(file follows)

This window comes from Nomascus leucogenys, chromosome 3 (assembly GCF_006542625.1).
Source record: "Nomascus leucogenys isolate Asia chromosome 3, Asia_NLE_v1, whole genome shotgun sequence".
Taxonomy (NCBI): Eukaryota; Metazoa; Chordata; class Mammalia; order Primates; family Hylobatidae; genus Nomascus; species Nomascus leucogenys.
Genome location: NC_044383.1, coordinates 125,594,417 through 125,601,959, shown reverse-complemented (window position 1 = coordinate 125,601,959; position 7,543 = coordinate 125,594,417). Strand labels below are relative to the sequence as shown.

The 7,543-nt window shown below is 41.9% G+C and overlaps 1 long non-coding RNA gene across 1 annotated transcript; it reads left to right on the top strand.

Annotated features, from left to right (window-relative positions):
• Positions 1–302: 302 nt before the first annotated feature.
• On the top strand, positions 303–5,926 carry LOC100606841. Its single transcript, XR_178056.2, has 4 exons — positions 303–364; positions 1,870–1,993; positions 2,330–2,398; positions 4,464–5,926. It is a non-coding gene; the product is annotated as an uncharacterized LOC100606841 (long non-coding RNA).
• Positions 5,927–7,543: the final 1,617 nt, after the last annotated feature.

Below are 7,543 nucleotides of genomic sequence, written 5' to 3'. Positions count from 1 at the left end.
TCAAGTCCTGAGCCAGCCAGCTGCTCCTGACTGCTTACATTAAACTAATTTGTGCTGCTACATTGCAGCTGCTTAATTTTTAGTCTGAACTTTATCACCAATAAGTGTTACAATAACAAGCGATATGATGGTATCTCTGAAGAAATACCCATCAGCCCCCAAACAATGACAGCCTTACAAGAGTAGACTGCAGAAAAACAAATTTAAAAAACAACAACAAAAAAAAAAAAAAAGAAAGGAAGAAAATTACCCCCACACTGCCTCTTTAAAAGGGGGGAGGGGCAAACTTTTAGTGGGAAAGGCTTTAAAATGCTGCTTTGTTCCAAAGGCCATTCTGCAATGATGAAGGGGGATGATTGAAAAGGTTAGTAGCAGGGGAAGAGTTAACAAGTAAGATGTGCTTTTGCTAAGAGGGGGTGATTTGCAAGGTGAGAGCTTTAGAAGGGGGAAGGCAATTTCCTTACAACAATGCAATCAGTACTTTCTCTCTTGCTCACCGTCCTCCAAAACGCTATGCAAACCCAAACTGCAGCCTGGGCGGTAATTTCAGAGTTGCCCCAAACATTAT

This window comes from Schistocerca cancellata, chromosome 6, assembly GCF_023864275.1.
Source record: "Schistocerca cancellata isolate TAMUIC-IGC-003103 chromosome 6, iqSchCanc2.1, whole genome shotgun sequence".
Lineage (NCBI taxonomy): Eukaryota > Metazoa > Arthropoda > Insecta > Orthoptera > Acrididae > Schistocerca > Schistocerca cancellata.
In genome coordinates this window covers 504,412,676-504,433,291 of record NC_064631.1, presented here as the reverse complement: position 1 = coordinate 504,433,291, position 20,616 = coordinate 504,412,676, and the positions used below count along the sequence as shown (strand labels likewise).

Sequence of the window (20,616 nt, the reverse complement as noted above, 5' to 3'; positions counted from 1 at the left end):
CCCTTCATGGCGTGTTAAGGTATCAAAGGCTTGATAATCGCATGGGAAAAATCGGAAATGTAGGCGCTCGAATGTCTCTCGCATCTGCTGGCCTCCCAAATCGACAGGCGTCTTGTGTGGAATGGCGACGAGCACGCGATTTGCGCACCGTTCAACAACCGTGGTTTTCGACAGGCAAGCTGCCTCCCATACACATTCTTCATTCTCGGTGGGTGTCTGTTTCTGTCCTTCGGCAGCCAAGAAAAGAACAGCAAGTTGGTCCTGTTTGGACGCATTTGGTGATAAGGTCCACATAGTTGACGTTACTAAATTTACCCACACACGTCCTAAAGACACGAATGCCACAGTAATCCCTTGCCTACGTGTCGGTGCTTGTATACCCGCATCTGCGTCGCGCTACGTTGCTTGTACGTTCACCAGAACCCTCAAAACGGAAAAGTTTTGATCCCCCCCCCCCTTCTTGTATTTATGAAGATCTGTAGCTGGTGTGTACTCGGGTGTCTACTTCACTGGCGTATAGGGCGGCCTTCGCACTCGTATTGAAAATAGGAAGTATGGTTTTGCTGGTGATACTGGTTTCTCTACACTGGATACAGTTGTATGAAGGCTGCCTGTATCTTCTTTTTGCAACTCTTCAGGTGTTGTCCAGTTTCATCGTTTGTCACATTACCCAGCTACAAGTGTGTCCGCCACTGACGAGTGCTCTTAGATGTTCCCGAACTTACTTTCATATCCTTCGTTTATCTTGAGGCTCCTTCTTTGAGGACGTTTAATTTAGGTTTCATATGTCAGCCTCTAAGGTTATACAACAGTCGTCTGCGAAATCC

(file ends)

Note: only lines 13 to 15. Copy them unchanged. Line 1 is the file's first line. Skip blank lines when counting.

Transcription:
Source record: "Schistocerca cancellata isolate TAMUIC-IGC-003103 chromosome 6, iqSchCanc2.1, whole genome shotgun sequence".
Lineage (NCBI taxonomy): Eukaryota > Metazoa > Arthropoda > Insecta > Orthoptera > Acrididae > Schistocerca > Schistocerca cancellata.
In genome coordinates this window covers 504,412,676-504,433,291 of record NC_064631.1, presented here as the reverse complement: position 1 = coordinate 504,433,291, position 20,616 = coordinate 504,412,676, and the positions used below count along the sequence as shown (strand labels likewise).